Are you #blessed? On social media, the term has become so trivialized that many in my circles have begun to use it superficially, or even ironically. In a recent post, one friend shared a photo of several pints of ice cream, hashtagging it with “#blessed.”
The trend, however sacrilegious it may seem to some, has prompted me to think more deeply about what it means to be blessed. While the term has come to express a sort of surface-level gratitude in today’s cultural conversations, part of the definition of “blessed” points toward a meaning that’s much more profound. To be blessed is not merely to be happy or contented, but to be holy, sanctified. To be divinely or supremely consecrated. In other words, the fact of being blessed is powerful, revealing the presence of God in our lives and our connectedness with the Divine.
Perhaps the most noteworthy example of true blessedness can be found in the New Testament, in Christ Jesus’ Sermon on the Mount. The Beatitudes, the declarations of blessedness included in this sermon, outline some demands that may seem pretty intense, but that also promise some amazing rewards (see Matthew 5:3-12). Those who are meek will inherit the earth. Those who are pure in heart will see God. And, “Blessed are the peacemakers: for they shall be called the children of God.”
What I love about the Beatitudes is the way they take blessedness to a level beyond partial or superficial satisfaction. Jesus taught that to be blessed isn’t just to possess some measure of good. To be blessed is to know who we are and where we live: that we are actually the spiritual sons and daughters of God, and that we live in His kingdom, the kingdom of heaven. The book of First John puts it this way: “Behold, what manner of love the Father hath bestowed upon us, that we should be called the sons of God.... Beloved, now are we the sons of God” (3:1, 2).
Now that’s blessedness! God, our Father-Mother, loves us because we are made in His, Her, image; we are God’s treasured sons and daughters now. Just think! We aren’t miserable mortals, doomed to struggle endlessly after good, after health, after wholeness. Right now, we are children of the one God, as Mary Baker Eddy writes: “Jesus taught but one God, one Spirit, who makes man in the image and likeness of Himself, – of Spirit, not of matter” (“Science and Health with Key to the Scriptures,” p. 94).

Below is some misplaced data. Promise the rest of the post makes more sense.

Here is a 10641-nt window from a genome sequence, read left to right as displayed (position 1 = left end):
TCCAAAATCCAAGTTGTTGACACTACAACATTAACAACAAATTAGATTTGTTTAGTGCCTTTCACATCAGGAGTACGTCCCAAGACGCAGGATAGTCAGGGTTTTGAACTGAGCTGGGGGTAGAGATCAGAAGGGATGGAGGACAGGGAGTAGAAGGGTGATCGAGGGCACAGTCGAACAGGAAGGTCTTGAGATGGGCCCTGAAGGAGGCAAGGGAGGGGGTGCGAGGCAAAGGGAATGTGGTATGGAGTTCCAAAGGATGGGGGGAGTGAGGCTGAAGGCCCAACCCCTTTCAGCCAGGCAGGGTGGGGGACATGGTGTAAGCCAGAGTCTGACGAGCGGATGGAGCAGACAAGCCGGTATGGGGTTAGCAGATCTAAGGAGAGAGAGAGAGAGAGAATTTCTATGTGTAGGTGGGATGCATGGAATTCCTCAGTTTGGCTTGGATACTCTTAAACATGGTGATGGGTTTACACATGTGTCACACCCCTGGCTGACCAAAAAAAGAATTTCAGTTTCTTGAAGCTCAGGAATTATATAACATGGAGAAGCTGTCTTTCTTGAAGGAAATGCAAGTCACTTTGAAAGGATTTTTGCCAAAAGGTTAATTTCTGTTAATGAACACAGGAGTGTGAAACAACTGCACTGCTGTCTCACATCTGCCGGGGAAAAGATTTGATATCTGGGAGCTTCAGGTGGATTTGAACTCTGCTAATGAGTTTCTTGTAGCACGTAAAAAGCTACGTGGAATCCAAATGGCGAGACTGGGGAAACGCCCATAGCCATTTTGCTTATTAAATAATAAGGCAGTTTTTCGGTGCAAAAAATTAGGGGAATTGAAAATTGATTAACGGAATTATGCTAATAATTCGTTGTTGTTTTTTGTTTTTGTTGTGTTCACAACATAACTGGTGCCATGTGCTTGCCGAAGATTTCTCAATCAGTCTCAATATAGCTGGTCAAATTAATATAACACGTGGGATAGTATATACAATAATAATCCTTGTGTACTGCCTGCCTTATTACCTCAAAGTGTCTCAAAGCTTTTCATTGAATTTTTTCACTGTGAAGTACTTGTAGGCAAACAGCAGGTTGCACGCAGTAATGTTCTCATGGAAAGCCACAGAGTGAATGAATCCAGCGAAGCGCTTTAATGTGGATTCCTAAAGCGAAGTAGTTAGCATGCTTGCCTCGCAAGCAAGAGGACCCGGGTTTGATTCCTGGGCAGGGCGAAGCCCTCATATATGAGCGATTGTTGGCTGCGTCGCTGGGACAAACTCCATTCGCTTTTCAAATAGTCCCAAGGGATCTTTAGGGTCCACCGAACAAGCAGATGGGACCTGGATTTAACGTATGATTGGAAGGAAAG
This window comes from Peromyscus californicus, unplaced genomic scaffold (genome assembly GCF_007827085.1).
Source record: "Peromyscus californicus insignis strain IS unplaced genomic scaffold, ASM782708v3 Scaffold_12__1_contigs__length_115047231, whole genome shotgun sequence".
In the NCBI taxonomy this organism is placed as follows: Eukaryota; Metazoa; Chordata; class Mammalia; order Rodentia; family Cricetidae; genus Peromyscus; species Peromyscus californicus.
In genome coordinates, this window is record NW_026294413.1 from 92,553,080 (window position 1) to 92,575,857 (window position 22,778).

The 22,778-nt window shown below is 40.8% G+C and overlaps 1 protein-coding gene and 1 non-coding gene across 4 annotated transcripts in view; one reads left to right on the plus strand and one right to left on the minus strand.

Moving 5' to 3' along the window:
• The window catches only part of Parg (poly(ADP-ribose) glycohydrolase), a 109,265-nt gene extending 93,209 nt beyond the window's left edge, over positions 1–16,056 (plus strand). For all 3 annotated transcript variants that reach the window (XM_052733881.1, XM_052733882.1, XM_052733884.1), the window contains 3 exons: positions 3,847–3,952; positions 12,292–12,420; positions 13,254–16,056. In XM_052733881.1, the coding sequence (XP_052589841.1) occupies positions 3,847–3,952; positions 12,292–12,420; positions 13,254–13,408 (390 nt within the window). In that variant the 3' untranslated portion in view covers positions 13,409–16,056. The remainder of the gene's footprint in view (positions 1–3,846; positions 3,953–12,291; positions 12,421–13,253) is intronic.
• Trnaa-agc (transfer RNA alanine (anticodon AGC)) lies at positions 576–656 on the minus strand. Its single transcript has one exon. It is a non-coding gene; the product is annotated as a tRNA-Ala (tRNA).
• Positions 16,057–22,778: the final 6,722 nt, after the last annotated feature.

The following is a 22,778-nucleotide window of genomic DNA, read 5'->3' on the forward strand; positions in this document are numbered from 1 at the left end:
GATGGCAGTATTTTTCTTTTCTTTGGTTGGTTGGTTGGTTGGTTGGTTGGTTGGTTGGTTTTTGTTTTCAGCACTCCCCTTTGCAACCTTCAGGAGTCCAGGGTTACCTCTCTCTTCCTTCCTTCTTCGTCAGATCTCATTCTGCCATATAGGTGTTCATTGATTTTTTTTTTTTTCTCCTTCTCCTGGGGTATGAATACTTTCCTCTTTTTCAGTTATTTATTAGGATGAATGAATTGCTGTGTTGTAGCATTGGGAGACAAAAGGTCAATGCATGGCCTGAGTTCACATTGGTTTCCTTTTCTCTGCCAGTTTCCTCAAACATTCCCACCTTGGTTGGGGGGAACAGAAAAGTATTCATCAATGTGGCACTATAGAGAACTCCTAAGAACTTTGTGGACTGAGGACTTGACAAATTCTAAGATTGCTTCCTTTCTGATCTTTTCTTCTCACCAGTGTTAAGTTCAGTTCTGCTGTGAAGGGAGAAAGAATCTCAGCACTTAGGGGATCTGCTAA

This precious fact of our spiritual heritage, origin, and being – as taught in Christian Science – had practical effects for me when I was struggling with the symptoms of a heavy cold. Admittedly, feeling blessed while I was also feeling miserable probably seems incongruous; it did to me at first. But as I started with gratitude for even a few basic truths – that God, divine Love, loves me infinitely; that infinite Love, which embraces all of us, excludes pain, suffering, or evil of any kind – something began to shift. Instead of feeling doomed to misery, I realized that each of us, as God’s child, is supremely cherished. That God loved His children too much to ever allow me, or any of us, to suffer. What a blessing!
With this recognition of these spiritual facts, a deep feeling of blessedness replaced my misery, and I was quickly healed.
What I took away from this experience is that while there may be many individual definitions of what it means to feel #blessed, what’s universal is the fact that being truly blessed involves God’s affirmation of His tender love for us, of His grace, mercy, and constant care. As our thought yields to this sacred truth, God’s goodness becomes real to us, becomes all to us. And the power of blessedness comes to light – supporting tangible, undeniable healing.